|No. 192 of the ongoing ITYWLTMT series of audio montages can be found in our archives at https://archive.org/details/pcast192|
UPDATE - OTF Link https://operalively.com/forums/showthread.php/3218-OTF-Christus-am-%C3%96lberge
This week's Friday Podcast takes a break from our ongoing concerto series, and considers musical settings of aspects of the Passion.
Christus am Ölberge (Christ at the Mount of Olives) is Beethoven's only sacred oratorio and represents a third of his sacred output. This oratorio, along with two masses (his Mass in C and the Missa Solemnis) form the complete set.
Christus am Ölberge, is all about the anguish and despair felt by Christ on the eve of his crucifixion, as he reflects in the Mount of Olives during a sleepless night. The oratorio ends with Christ accepting his fate, choosing his sacrifice of his own free will.
The work was written over a very short time (based on which story you believe, from a few days to a couple of weeks), at or around the time of Beethoven’s Heiligenstädter Testament, an unsent letter where Beethoven reveals he is going deaf, and goers through his own battle with anguish and despair.
Interestingly, Beethoven does not consider a complete setting of the Passion (as others have done), rather focusing on one specific episode. In doing so, Beethoven creates a work of human proportions (rather than a two-hour magnum opus), allowing for a focus on the human aspects rather than a continuous narrative of the biblical story. The libretto for this oratorio is from poet Franz Xaver Huber, and the work was likely created in the lenten season of 1803 (April 5th) in a concert that also premiered his second symphony. The work is later revised in 1811, explaining its later Hess number (op. 85) compared to that of its contemporary symphony (op. 36). The work was published near the time of the MasS in C (op. 86).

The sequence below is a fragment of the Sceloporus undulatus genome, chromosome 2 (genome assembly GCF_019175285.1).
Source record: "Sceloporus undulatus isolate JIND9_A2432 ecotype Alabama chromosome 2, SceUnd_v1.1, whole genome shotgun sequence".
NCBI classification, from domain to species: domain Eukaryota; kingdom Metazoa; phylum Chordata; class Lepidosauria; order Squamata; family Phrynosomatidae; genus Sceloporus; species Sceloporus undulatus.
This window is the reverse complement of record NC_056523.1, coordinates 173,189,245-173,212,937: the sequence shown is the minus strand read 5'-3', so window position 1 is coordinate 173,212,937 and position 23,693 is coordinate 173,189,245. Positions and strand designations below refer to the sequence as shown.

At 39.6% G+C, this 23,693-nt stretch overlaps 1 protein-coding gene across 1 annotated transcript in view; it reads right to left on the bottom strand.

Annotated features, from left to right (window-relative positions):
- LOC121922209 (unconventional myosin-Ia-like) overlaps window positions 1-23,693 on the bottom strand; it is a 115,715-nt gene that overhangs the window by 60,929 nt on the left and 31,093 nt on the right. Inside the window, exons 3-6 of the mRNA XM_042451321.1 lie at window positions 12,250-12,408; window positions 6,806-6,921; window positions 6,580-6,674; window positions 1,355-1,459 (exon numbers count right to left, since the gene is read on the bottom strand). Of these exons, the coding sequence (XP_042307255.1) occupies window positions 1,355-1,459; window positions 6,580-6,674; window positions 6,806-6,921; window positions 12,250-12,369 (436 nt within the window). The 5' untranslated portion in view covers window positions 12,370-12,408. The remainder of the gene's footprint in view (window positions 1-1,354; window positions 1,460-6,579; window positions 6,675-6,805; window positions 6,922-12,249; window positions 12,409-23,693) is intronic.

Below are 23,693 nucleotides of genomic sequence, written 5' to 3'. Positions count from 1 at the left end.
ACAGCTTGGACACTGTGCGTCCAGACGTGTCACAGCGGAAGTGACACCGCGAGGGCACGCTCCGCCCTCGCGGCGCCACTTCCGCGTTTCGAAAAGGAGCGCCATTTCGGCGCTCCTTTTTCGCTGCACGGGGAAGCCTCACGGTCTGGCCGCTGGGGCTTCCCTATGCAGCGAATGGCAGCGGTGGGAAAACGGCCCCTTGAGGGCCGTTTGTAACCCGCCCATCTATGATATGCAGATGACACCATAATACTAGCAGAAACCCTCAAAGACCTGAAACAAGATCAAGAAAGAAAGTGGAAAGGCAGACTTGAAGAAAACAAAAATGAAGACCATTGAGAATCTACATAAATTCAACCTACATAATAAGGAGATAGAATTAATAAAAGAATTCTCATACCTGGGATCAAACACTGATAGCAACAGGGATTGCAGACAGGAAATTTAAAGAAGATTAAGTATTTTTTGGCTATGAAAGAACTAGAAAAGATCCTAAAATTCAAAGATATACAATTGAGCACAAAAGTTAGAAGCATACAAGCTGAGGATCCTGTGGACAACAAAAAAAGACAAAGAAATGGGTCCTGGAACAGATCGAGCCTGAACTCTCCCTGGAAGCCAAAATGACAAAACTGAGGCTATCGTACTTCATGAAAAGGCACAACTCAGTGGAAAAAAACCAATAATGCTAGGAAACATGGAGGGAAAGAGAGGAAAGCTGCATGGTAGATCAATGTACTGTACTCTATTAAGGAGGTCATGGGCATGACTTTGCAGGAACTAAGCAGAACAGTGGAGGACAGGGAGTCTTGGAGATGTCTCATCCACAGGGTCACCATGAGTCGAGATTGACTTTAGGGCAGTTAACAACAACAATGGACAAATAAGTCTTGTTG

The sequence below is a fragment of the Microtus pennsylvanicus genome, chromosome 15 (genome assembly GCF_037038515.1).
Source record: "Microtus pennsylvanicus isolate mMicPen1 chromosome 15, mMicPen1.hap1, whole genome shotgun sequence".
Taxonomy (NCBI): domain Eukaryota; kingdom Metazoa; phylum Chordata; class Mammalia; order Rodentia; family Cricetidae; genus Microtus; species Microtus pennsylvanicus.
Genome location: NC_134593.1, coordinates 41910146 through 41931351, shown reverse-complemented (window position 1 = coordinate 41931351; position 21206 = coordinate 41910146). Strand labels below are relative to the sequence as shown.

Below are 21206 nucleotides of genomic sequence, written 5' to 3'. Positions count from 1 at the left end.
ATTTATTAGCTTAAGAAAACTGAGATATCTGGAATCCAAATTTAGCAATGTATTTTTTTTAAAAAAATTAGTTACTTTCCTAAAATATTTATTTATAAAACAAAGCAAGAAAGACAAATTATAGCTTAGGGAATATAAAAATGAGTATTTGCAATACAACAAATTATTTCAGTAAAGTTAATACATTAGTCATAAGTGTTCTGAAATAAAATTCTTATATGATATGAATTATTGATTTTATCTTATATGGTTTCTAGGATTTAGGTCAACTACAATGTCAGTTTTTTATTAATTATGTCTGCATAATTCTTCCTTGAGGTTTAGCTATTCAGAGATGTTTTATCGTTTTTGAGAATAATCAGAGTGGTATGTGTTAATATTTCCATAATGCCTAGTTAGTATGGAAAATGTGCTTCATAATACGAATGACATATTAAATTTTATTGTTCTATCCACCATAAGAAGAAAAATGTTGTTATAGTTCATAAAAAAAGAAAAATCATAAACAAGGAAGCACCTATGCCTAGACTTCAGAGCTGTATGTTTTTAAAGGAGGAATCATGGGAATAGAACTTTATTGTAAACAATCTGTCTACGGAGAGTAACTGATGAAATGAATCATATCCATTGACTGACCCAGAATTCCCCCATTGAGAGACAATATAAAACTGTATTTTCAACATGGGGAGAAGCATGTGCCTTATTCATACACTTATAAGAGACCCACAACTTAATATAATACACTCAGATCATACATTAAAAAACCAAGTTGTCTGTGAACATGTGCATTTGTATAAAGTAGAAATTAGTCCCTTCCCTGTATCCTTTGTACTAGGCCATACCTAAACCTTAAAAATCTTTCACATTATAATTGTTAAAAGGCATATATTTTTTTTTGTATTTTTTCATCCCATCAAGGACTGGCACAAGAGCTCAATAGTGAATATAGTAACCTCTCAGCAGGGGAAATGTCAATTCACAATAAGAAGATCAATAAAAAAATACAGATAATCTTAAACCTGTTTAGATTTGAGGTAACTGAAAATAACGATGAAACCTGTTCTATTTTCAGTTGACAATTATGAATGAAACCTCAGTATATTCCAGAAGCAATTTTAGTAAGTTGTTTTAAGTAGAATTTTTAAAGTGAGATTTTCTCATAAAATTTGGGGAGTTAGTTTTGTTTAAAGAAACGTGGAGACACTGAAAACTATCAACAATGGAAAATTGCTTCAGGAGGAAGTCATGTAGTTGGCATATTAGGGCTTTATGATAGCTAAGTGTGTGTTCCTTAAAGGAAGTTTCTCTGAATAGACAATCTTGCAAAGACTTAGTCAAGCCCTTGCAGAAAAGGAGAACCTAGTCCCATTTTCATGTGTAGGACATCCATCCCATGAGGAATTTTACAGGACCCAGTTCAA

Beethoven, we note, was not kind to the libretto, writing “Putting aside the value of such poetry (…) I rather would have set Homer, Klopstock or Schiller to music. If they have their share of difficulties, such immortals are worth it.“
To complete the podcast, I chose a suite of selectons from Ibert's mudic for the 1935 French film Golgotha by Julien Duvivier. featuring stars of the era such as Harry Baur, Jean Gabin, Edwige Feuillère and Juliette Verneuil. Robert Le Vigan was to give a remarkable interpretation of Christ.
Ibert’s score is very demanding and dramatic. It plays an important part in a picture containing long sequences almost without dialogue. The version featured today is a suite assembled by Ibert himself, using various unaltered cues, but played by a larger ensemble. The original wind section which consisted of solo instruments, in accordance with the standard concession film composers had to make towards the primitive sound possibilities of the thirties, was therefore doubled when necessary, and the part of the second martenot re-arranged into sections for bass-clarinet, tuba and vibraphone.
The original ad libitum wind effects played by the ondes martenot in the last movement were reduced to a few specific interventions. An eight-minute cut, containing some of the most exciting music, and the crossing-out of the final quotation of the opening fanfare, following the lovely funeral procession à la Satie, were restored, in order to give the suite a cyclic unity.
I think you will love this music too.